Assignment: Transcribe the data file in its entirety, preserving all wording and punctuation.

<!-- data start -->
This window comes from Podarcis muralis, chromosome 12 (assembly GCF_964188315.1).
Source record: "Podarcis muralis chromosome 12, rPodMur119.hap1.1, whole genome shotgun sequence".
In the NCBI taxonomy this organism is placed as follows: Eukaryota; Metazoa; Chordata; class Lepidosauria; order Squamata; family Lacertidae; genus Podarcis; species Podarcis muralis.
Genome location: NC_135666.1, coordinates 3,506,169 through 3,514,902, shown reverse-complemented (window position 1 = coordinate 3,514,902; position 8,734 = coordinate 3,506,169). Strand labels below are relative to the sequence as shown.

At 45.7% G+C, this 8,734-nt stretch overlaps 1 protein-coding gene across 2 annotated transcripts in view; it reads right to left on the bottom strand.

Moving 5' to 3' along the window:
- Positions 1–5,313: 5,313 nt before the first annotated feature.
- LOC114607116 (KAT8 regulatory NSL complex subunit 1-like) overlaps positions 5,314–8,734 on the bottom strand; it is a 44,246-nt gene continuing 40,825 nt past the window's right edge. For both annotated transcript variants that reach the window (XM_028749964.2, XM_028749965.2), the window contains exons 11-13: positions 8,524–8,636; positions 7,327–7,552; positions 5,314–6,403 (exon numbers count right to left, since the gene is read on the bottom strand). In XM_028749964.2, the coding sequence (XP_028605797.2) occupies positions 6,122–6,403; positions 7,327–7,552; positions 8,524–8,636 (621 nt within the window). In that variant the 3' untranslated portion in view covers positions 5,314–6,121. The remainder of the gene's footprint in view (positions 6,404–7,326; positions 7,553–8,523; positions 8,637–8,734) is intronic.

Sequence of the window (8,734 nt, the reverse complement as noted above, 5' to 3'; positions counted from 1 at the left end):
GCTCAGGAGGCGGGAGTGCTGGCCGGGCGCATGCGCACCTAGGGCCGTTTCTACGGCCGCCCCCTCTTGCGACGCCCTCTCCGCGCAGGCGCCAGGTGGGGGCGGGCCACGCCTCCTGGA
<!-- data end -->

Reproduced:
This window comes from Podarcis muralis, chromosome 12 (assembly GCF_964188315.1).
Source record: "Podarcis muralis chromosome 12, rPodMur119.hap1.1, whole genome shotgun sequence".
In the NCBI taxonomy this organism is placed as follows: Eukaryota; Metazoa; Chordata; class Lepidosauria; order Squamata; family Lacertidae; genus Podarcis; species Podarcis muralis.
Genome location: NC_135666.1, coordinates 3,506,169 through 3,514,902, shown reverse-complemented (window position 1 = coordinate 3,514,902; position 8,734 = coordinate 3,506,169). Strand labels below are relative to the sequence as shown.

At 45.7% G+C, this 8,734-nt stretch overlaps 1 protein-coding gene across 2 annotated transcripts in view; it reads right to left on the bottom strand.

Moving 5' to 3' along the window:
- Positions 1–5,313: 5,313 nt before the first annotated feature.
- LOC114607116 (KAT8 regulatory NSL complex subunit 1-like) overlaps positions 5,314–8,734 on the bottom strand; it is a 44,246-nt gene continuing 40,825 nt past the window's right edge. For both annotated transcript variants that reach the window (XM_028749964.2, XM_028749965.2), the window contains exons 11-13: positions 8,524–8,636; positions 7,327–7,552; positions 5,314–6,403 (exon numbers count right to left, since the gene is read on the bottom strand). In XM_028749964.2, the coding sequence (XP_028605797.2) occupies positions 6,122–6,403; positions 7,327–7,552; positions 8,524–8,636 (621 nt within the window). In that variant the 3' untranslated portion in view covers positions 5,314–6,121. The remainder of the gene's footprint in view (positions 6,404–7,326; positions 7,553–8,523; positions 8,637–8,734) is intronic.

Sequence of the window (8,734 nt, the reverse complement as noted above, 5' to 3'; positions counted from 1 at the left end):
GCTCAGGAGGCGGGAGTGCTGGCCGGGCGCATGCGCACCTAGGGCCGTTTCTACGGCCGCCCCCTCTTGCGACGCCCTCTCCGCGCAGGCGCCAGGTGGGGGCGGGCCACGCCTCCTGGA